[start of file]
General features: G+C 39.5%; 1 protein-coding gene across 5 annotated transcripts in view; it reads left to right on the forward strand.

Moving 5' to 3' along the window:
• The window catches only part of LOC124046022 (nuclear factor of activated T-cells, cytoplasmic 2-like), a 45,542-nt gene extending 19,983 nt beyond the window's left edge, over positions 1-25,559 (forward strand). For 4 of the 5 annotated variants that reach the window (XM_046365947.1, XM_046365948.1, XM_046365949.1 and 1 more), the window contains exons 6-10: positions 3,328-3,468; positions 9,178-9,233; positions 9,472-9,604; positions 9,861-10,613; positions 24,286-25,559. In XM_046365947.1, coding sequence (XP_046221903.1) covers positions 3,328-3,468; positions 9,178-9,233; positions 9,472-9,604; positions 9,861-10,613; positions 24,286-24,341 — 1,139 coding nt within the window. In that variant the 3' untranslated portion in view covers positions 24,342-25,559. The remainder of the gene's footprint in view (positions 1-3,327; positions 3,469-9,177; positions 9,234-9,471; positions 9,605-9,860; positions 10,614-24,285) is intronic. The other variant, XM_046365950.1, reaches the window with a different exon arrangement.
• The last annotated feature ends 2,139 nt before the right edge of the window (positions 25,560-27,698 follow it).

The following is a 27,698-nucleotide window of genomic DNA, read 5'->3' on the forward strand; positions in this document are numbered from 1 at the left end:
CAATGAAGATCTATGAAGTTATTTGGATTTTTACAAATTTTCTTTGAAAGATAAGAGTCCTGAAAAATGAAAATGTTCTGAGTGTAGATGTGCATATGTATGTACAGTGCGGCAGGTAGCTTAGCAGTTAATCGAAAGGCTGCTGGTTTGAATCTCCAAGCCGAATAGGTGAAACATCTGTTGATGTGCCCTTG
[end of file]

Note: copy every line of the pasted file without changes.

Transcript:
General features: G+C 39.5%; 1 protein-coding gene across 5 annotated transcripts in view; it reads left to right on the forward strand.

Moving 5' to 3' along the window:
• The window catches only part of LOC124046022 (nuclear factor of activated T-cells, cytoplasmic 2-like), a 45,542-nt gene extending 19,983 nt beyond the window's left edge, over positions 1-25,559 (forward strand). For 4 of the 5 annotated variants that reach the window (XM_046365947.1, XM_046365948.1, XM_046365949.1 and 1 more), the window contains exons 6-10: positions 3,328-3,468; positions 9,178-9,233; positions 9,472-9,604; positions 9,861-10,613; positions 24,286-25,559. In XM_046365947.1, coding sequence (XP_046221903.1) covers positions 3,328-3,468; positions 9,178-9,233; positions 9,472-9,604; positions 9,861-10,613; positions 24,286-24,341 — 1,139 coding nt within the window. In that variant the 3' untranslated portion in view covers positions 24,342-25,559. The remainder of the gene's footprint in view (positions 1-3,327; positions 3,469-9,177; positions 9,234-9,471; positions 9,605-9,860; positions 10,614-24,285) is intronic. The other variant, XM_046365950.1, reaches the window with a different exon arrangement.
• The last annotated feature ends 2,139 nt before the right edge of the window (positions 25,560-27,698 follow it).

The following is a 27,698-nucleotide window of genomic DNA, read 5'->3' on the forward strand; positions in this document are numbered from 1 at the left end:
CAATGAAGATCTATGAAGTTATTTGGATTTTTACAAATTTTCTTTGAAAGATAAGAGTCCTGAAAAATGAAAATGTTCTGAGTGTAGATGTGCATATGTATGTACAGTGCGGCAGGTAGCTTAGCAGTTAATCGAAAGGCTGCTGGTTTGAATCTCCAAGCCGAATAGGTGAAACATCTGTTGATGTGCCCTTG